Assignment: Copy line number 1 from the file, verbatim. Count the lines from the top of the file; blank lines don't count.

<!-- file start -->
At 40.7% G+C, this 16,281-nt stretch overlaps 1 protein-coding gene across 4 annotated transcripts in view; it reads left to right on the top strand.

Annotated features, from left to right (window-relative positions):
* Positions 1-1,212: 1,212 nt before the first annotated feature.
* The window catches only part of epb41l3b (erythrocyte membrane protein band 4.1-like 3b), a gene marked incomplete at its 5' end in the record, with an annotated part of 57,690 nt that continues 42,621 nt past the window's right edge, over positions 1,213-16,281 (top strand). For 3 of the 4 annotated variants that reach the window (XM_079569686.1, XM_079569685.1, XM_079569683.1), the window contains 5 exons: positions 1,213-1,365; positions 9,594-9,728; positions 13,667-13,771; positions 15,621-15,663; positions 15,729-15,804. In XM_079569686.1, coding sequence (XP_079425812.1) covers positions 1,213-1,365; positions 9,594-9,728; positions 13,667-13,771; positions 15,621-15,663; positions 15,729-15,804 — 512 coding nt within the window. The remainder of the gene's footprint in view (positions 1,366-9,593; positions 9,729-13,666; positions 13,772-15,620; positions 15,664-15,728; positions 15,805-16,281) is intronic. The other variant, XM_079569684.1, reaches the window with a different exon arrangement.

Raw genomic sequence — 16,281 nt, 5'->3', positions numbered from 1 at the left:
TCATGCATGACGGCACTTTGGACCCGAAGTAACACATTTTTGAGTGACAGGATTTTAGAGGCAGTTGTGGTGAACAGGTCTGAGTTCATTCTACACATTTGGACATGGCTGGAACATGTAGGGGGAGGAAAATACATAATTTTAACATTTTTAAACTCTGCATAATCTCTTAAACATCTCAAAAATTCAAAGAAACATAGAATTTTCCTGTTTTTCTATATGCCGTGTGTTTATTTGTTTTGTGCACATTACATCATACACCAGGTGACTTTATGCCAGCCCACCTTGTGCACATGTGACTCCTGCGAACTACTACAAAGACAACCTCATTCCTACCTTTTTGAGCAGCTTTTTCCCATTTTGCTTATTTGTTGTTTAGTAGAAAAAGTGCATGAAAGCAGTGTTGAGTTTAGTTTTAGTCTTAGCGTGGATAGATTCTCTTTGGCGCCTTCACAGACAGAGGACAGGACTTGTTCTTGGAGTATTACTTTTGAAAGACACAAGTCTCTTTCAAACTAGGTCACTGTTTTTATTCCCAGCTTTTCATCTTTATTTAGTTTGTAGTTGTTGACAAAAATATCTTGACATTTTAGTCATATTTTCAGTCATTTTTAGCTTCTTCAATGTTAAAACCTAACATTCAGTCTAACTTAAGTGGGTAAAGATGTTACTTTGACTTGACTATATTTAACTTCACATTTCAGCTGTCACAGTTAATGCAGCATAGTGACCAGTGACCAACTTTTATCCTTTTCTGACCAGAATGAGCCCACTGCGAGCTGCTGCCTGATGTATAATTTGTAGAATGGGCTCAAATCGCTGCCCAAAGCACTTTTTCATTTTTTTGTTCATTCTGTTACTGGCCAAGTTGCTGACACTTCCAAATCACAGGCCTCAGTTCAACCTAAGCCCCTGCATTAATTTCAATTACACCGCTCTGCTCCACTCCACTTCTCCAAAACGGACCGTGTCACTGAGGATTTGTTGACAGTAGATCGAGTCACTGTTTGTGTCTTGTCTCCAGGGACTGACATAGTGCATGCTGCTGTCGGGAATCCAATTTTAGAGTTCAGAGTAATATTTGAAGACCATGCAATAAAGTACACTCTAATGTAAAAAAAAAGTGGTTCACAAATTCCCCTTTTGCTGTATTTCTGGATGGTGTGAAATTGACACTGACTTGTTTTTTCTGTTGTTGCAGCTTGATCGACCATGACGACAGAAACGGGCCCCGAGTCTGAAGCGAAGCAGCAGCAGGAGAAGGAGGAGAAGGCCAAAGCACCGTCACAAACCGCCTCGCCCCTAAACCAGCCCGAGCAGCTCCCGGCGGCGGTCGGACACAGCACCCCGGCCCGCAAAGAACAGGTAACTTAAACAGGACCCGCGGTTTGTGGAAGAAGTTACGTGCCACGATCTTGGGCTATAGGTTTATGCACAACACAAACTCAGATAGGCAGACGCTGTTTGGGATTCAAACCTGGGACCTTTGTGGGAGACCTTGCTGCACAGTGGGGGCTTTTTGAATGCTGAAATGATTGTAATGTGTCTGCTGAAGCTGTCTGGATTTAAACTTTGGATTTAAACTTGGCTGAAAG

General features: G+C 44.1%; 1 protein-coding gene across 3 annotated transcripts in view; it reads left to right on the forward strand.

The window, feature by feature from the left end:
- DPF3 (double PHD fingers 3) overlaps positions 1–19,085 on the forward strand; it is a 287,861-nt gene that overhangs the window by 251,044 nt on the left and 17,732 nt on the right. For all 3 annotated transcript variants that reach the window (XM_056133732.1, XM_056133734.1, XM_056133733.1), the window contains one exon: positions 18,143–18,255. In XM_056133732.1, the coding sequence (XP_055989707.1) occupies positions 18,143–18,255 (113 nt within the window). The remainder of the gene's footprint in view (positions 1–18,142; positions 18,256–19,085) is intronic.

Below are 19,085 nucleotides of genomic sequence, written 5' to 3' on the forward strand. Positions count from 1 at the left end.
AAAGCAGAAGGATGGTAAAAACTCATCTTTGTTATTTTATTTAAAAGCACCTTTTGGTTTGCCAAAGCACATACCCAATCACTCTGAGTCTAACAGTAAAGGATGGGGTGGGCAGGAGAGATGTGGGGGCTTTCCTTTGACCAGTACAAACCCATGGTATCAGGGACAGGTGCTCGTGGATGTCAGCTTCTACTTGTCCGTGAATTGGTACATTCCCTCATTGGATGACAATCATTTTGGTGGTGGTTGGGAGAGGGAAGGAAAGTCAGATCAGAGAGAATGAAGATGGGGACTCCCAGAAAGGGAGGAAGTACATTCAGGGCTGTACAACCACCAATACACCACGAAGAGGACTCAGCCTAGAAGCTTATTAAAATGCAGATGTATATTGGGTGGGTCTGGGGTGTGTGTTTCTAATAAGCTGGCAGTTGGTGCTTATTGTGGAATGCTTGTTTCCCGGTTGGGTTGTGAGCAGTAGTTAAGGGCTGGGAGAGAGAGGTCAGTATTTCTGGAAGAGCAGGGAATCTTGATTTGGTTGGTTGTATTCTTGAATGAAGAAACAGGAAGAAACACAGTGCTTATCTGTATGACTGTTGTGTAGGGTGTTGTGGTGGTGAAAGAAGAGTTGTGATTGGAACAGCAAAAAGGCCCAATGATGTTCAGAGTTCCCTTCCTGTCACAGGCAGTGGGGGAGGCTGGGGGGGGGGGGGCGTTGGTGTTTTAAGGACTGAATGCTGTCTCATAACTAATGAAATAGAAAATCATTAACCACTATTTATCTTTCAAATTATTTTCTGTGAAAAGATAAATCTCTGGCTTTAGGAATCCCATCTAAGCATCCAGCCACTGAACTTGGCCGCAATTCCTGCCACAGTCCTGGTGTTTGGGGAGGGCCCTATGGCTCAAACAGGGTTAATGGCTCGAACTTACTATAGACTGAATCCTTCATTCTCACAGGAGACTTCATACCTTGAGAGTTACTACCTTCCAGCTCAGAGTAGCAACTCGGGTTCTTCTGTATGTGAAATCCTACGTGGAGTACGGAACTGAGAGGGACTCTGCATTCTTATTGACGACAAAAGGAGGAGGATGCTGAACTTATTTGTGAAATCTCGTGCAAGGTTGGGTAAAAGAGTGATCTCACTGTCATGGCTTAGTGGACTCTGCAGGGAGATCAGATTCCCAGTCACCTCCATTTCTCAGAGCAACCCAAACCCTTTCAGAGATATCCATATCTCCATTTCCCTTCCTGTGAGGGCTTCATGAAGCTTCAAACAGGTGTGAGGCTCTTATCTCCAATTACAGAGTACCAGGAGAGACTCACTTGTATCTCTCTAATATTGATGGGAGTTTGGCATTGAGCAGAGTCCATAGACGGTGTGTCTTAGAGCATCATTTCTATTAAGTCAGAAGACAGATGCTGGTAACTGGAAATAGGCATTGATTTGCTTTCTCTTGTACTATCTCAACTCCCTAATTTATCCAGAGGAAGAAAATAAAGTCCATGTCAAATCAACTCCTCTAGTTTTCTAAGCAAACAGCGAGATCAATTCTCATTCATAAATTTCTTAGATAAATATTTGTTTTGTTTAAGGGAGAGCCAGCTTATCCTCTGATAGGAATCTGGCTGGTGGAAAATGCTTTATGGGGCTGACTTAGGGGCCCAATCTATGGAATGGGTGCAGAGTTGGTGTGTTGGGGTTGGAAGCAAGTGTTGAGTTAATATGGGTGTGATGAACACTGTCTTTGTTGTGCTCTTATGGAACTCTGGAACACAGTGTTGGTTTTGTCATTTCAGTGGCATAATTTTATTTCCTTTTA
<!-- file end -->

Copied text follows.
At 40.7% G+C, this 16,281-nt stretch overlaps 1 protein-coding gene across 4 annotated transcripts in view; it reads left to right on the top strand.